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One can understand the existence of 200 million hungry and malnourished people in a country that has no resources to grow or purchase food for all.

But what explains the situation in a country like India where there is 80 million tons of food grains lying in stocks, rotting in many places in over-filled godowns. With more than surplus food grains in stocks, why are there an astounding 200 million people going hungry day after day?

This is clearly a result of policy failure where availability of food is not a problem but making it accessible to the poorest of the poor, either through food-for-work programmes or below poverty line entitlements, is.

Our focus this month is on the problem of gnawing hunger and malnutrition of 200 million people in India. This, at a time when 80 million tons of food grains are lying in stocks and when food grains are found rotting in many places in over-filled godowns.

The situation stands compounded as the well-fed sections of India which largely comprise the middle class, are completely oblivious to this grim reality. It is not their fault alone as the popular media has downplayed the shameful truth of millions going hungry night after night. Thus, you have stories of the affluent spending upwards of Rs.8, 000 - 10,000 per month on the choicest pet foods for their dogs and cats while the poorest of the poor would be going hungry not too far from the towns and cities.

The well-known bureaucrat-turned activist-writer Harsh Mander has sought to draw attention to this problem and paradox through his latest book which is the subject of our cover story this month. A powerful extract from Mander's book, Ash in the Belly: India's Unfinished Battle with Hunger is featured in the books section.

Mander's book has been reviewed by a practicing physician, Dr. Ajey Hardeekar who recalls that he encountered malnutrition more as a medical condition as a student at the B.J. Medical College than as "something causing real human suffering. "He endorses Mander's view: “We need to be more outraged than we are, about the inequity and suffering of our populace. The great gaping hole in our collective souls needs to be mended."

The Supreme Court of India has been seized of the matter and as noted by the website of the Supreme Court commissioners, the Right to Food case is public interest litigation and over time, has become an “enormous” litigation, covering a range of issues including those of transparency and accountability. The central government’s Right to Food bill, being debated in Parliament currently, is seen as a response to this situation while being viewed as a pre-election gimmick by its opponents. Whatever be the case, the fact is that the extent of perennial hunger and malnutrition in India is untenable and must be addressed one way or the other.

Related to the issue of development is an essay by Prof. Vasant Natarajan from the Indian Institute of Science, Bangalore, who questions the skewed approach to research and development in India's scientific establishments. More than anything else, India needs a heavy focus on socially-relevant research wherein technological interventions can solve a myriad of problems. One example that comes to mind is the ‘Swach’ nanotechnology-based ultra low-cost water filtration system developed by the Tatas which had made an enormous difference.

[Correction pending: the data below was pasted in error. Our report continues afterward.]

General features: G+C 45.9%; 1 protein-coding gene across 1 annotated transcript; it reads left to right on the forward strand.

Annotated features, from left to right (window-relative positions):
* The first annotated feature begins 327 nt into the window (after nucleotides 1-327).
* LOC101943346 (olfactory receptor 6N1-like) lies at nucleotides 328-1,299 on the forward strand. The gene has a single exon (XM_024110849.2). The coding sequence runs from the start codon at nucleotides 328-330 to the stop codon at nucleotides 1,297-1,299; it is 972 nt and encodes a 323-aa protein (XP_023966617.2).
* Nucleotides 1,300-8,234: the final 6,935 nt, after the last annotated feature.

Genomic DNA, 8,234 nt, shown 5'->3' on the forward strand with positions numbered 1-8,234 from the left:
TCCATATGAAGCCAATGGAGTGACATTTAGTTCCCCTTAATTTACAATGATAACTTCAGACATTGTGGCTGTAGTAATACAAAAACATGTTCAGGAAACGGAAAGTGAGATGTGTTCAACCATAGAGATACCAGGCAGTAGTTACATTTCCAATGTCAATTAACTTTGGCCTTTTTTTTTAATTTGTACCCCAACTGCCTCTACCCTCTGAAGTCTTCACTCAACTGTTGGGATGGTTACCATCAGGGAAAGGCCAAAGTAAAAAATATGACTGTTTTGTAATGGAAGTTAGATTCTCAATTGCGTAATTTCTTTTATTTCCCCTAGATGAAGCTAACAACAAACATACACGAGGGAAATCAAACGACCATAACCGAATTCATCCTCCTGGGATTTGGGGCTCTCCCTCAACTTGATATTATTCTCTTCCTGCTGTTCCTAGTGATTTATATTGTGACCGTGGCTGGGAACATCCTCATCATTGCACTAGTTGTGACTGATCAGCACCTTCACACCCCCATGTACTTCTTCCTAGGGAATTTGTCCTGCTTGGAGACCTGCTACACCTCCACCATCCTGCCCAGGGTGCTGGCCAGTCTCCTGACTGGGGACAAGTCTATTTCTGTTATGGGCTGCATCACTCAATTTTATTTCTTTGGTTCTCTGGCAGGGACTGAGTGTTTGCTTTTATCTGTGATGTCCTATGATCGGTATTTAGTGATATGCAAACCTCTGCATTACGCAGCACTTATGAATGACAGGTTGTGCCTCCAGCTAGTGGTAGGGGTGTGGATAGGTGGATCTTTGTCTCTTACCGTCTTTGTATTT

Ritu Goyal Harish's article, Touch that can Transform Civic Schools shows how meaningful external assistance can make a valuable difference to the vast numbers of municipal schools in the country. Although funded by civic bodies, the quality of education in these schools is extremely poor. The manner in which Pune's Thermax Foundation has adopted a handful of civic schools to impart quality education to poor children is a shining example that can be followed by other corporates. Our section Making a Difference has the full story.

One of the highlights this month is the very inspiring letter by India's badminton legend Prakash Padukone to his daughters Deepika and Anisha. Reflecting on his own struggles and challenges, Padukone tells his daughters about how he remained focused on the game he loved and refused to whine or complain about all that was wrong. As he writes, "I could have complained about everything...but a generation of people in the seventies chose to just accept the conditions that existed and made the best out of them. See Inner Space for the full story.

We welcome your feedback, comments and suggestions. Do write to us and we will continue with our efforts to give you a better, thought-provoking website, month after month.

Best wishes!

Abhay Vaidya,
Editor

About Us: Change for Better is a journal promoting constructive thought and action. It is published by Maharashtra Knowledge Corporation Limited (MKCL). Now in its 12th year, MKCL is the largest provider of basic computer education in India with a chain of over 5,000 franchises.

 

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